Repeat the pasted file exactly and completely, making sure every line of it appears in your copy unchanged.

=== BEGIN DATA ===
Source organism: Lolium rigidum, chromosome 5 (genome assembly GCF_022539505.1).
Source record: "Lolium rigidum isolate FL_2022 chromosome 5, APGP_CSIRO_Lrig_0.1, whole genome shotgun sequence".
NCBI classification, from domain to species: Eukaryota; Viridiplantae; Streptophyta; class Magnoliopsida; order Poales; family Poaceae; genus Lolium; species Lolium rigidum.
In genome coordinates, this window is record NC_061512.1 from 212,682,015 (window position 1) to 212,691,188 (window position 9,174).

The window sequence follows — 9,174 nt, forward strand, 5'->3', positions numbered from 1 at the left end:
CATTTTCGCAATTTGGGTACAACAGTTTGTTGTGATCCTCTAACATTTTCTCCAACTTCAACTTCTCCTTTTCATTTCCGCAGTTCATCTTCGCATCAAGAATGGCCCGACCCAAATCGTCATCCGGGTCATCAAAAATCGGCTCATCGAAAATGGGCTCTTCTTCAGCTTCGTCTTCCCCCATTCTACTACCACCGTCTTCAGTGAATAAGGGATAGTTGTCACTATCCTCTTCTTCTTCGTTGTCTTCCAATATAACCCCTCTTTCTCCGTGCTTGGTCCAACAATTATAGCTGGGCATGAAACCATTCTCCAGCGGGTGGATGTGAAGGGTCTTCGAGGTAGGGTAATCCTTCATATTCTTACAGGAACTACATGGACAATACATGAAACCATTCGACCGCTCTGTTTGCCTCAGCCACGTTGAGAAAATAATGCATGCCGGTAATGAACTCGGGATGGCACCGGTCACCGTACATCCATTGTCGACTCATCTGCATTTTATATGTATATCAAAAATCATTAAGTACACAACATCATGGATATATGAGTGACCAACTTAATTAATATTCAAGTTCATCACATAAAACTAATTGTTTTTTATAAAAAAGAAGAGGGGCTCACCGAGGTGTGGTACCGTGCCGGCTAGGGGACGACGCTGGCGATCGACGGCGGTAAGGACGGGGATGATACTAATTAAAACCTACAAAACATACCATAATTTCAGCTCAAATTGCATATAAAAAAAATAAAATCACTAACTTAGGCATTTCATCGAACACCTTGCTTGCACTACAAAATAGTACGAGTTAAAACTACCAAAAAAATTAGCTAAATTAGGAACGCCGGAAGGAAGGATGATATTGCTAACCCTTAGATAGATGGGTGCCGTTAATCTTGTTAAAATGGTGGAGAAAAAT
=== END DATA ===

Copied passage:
Source organism: Lolium rigidum, chromosome 5 (genome assembly GCF_022539505.1).
Source record: "Lolium rigidum isolate FL_2022 chromosome 5, APGP_CSIRO_Lrig_0.1, whole genome shotgun sequence".
NCBI classification, from domain to species: Eukaryota; Viridiplantae; Streptophyta; class Magnoliopsida; order Poales; family Poaceae; genus Lolium; species Lolium rigidum.
In genome coordinates, this window is record NC_061512.1 from 212,682,015 (window position 1) to 212,691,188 (window position 9,174).

The window sequence follows — 9,174 nt, forward strand, 5'->3', positions numbered from 1 at the left end:
CATTTTCGCAATTTGGGTACAACAGTTTGTTGTGATCCTCTAACATTTTCTCCAACTTCAACTTCTCCTTTTCATTTCCGCAGTTCATCTTCGCATCAAGAATGGCCCGACCCAAATCGTCATCCGGGTCATCAAAAATCGGCTCATCGAAAATGGGCTCTTCTTCAGCTTCGTCTTCCCCCATTCTACTACCACCGTCTTCAGTGAATAAGGGATAGTTGTCACTATCCTCTTCTTCTTCGTTGTCTTCCAATATAACCCCTCTTTCTCCGTGCTTGGTCCAACAATTATAGCTGGGCATGAAACCATTCTCCAGCGGGTGGATGTGAAGGGTCTTCGAGGTAGGGTAATCCTTCATATTCTTACAGGAACTACATGGACAATACATGAAACCATTCGACCGCTCTGTTTGCCTCAGCCACGTTGAGAAAATAATGCATGCCGGTAATGAACTCGGGATGGCACCGGTCACCGTACATCCATTGTCGACTCATCTGCATTTTATATGTATATCAAAAATCATTAAGTACACAACATCATGGATATATGAGTGACCAACTTAATTAATATTCAAGTTCATCACATAAAACTAATTGTTTTTTATAAAAAAGAAGAGGGGCTCACCGAGGTGTGGTACCGTGCCGGCTAGGGGACGACGCTGGCGATCGACGGCGGTAAGGACGGGGATGATACTAATTAAAACCTACAAAACATACCATAATTTCAGCTCAAATTGCATATAAAAAAAATAAAATCACTAACTTAGGCATTTCATCGAACACCTTGCTTGCACTACAAAATAGTACGAGTTAAAACTACCAAAAAAATTAGCTAAATTAGGAACGCCGGAAGGAAGGATGATATTGCTAACCCTTAGATAGATGGGTGCCGTTAATCTTGTTAAAATGGTGGAGAAAAAT